Local Online Ad Spend to Hit $9 Billion by 2012
Researchers predict Web-based local advertising will flourish amid a shifting media landscape.
With display and search leading the way, local online advertising spending will increase 82 percent in the next five years, according to a new study by JupiterResearch.
Lead analyst Barry Parr attributed the robust growth to the migration of newspapers and yellow-page listings to the Web.
He also cited as the continued improvements major search engines are making to their local services.
By 2012, advertisers will spend $8.9 billion on local online ad placements, consisting of display, search and classified ads, Parr reported. That's up from $4.9 billion in 2007.
By Jupiter's prediction, local online ad spending will enjoy a robust compound annual growth rate (CAGR) of 13 percent from 2007 to 2012.
The local sector will slightly outpace total online ad spending, which is projected to demonstrate a CAGR of 12 percent for the same period.
Display and search will see the sharpest growth, posting respective CAGRs of 18 percent and 12 percent. Classified ads, the most mature segment of the local advertising market, will show a CAGR of 10 percent, Parr predicted.
Yet certain subsectors of the online classified market, such as real estate listings, remain underdeveloped, the report found.
If the housing slump worsens, more realtors are likely to rethink their marketing strategies, and move more of their promotion to emerging online services such as Zillow and Trulia, Parr said.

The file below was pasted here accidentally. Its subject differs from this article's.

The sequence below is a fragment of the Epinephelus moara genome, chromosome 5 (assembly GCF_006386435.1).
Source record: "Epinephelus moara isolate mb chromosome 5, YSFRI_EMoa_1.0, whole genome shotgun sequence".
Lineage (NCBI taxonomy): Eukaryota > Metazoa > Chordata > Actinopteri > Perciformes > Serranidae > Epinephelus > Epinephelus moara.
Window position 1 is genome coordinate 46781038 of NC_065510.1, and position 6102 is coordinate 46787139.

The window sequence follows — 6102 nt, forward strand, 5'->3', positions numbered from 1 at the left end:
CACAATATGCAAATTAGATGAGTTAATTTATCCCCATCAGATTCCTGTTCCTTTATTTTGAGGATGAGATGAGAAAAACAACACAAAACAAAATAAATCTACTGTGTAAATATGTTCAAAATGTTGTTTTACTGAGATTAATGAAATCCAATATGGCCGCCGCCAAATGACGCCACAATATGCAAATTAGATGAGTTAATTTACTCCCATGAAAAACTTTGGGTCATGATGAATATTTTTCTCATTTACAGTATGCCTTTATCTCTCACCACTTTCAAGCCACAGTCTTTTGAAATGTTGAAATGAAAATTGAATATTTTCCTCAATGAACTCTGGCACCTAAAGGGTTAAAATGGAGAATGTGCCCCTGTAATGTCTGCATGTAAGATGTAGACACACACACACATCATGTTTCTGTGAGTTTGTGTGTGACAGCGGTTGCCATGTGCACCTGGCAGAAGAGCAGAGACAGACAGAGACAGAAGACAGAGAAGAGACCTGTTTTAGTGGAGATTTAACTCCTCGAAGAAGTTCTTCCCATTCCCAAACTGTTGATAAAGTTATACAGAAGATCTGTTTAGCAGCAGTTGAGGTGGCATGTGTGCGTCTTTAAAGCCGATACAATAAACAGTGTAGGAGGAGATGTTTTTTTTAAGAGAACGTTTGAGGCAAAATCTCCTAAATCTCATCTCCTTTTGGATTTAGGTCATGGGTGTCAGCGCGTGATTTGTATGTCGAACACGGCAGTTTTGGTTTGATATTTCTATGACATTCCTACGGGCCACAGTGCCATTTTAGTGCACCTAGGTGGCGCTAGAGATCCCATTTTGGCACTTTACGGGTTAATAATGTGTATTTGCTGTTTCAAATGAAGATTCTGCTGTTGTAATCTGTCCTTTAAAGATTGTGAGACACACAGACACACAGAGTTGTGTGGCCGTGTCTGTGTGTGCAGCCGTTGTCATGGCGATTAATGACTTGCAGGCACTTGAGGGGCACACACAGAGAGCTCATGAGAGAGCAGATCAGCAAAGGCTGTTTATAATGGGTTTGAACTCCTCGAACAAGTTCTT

The findings offer a rosy outlook for newspapers struggling to recoup losses from declining print subscriptions. Despite the challenges to their business models, traditional media outlets will continue to draw substantial revenue from local advertising, Parr wrote.
Job listings, one of the largest components of classified advertising, are also undergoing a transformation, as Web services like Yahoo HotJobs and Monster are increasingly striking deals with local newspapers.
Parr also found that online yellow pages are becoming legitimate rivals to their print counterparts, particularly among younger consumers.
Respondents under the age of 35 said that online yellow pages were generally more helpful than print versions, while older consumers continue to rely on the big book.
The major search engines for some time have been a key driver of local ad spending, and are working to beef up their expertise in the area. Microsoft, Google and Yahoo have all been working to improve their local search offerings, tying in their business listings with mapping services, for instance.
Also looking to seize on the local advertising opportunity, startups such as Grayboxx are building business models around local search.
The local search market is already crowded, but if JupiterResearch's projected growth rate holds, these startups may well find themselves a place at the table.
Business News Solutions